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On April 1, this year, a new law concerning liens went into effect in North Carolina. The new law attempt to balance the needs of all parties involved in the lien process and introduces a new role in the process: the lien agent, which had not previously existed in North Carolina.
At the start of this new law’s implementation, project owners must designate lien agents for all private projects where the total costs of improvements is $30,000 or more. This excludes improvements to prior existing family residences. Lien agents must be a title-insurance company or agency that has been chosen from a list of registered lien agents maintained by the Department of Insurance.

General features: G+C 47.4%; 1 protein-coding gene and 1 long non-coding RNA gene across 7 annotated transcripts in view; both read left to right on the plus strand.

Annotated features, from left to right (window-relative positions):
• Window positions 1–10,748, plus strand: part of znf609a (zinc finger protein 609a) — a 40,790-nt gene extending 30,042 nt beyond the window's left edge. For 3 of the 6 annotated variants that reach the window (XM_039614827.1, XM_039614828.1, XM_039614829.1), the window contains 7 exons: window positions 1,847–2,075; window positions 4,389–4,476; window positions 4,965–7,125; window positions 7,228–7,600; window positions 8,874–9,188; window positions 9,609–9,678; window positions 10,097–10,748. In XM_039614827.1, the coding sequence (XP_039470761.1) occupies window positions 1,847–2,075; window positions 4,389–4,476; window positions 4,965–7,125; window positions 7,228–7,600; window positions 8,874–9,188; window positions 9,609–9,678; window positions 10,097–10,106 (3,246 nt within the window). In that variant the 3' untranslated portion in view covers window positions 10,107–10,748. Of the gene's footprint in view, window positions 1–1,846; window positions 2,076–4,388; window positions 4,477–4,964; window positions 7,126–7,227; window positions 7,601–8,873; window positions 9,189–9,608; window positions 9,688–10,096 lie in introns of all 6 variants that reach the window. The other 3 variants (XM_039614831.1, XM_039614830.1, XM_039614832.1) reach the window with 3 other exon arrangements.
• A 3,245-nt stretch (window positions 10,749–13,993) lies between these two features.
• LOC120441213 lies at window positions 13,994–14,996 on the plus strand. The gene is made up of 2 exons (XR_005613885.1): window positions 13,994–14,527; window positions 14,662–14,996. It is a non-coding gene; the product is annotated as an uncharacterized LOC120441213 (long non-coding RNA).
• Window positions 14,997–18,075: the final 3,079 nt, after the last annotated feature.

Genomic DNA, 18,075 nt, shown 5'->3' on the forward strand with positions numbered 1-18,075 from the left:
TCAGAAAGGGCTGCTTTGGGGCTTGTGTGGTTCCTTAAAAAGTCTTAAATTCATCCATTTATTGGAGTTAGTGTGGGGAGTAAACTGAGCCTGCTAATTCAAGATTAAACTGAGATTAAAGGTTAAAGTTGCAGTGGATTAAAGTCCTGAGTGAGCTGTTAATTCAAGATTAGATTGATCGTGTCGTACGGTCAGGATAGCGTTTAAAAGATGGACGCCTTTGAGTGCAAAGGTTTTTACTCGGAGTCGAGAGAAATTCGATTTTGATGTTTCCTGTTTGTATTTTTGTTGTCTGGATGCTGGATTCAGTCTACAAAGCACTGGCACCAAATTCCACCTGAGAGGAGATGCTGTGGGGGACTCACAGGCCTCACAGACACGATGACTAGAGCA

The new law will highly favor title-insurance companies, who had previously had to pay substantial amounts as a result of “hidden liens”. The new law attempts to alleviate these “hidden liens” and appease title-insurance companies’ exposure in North Carolina. In the past, title-insurance companies lobbied heavily to change the North Carolina’s relation-back doctrine, which allowed lien claimants to file a lien after the project had been completed, resulting in these title-insurance companies having to pay large amounts.
Lien agents serve to regulate potential lien claimants on a property. All potential lien claimants who wish to lien the real property that is subjugated to this North Carolina law must provide written notice of their involvement to the designated lien agent for the property. The N.C. General Assembly has provided a statutory form that should be used for this.
Author: Sean Foley Legal Trainee Bridgehouse Law Charlotte
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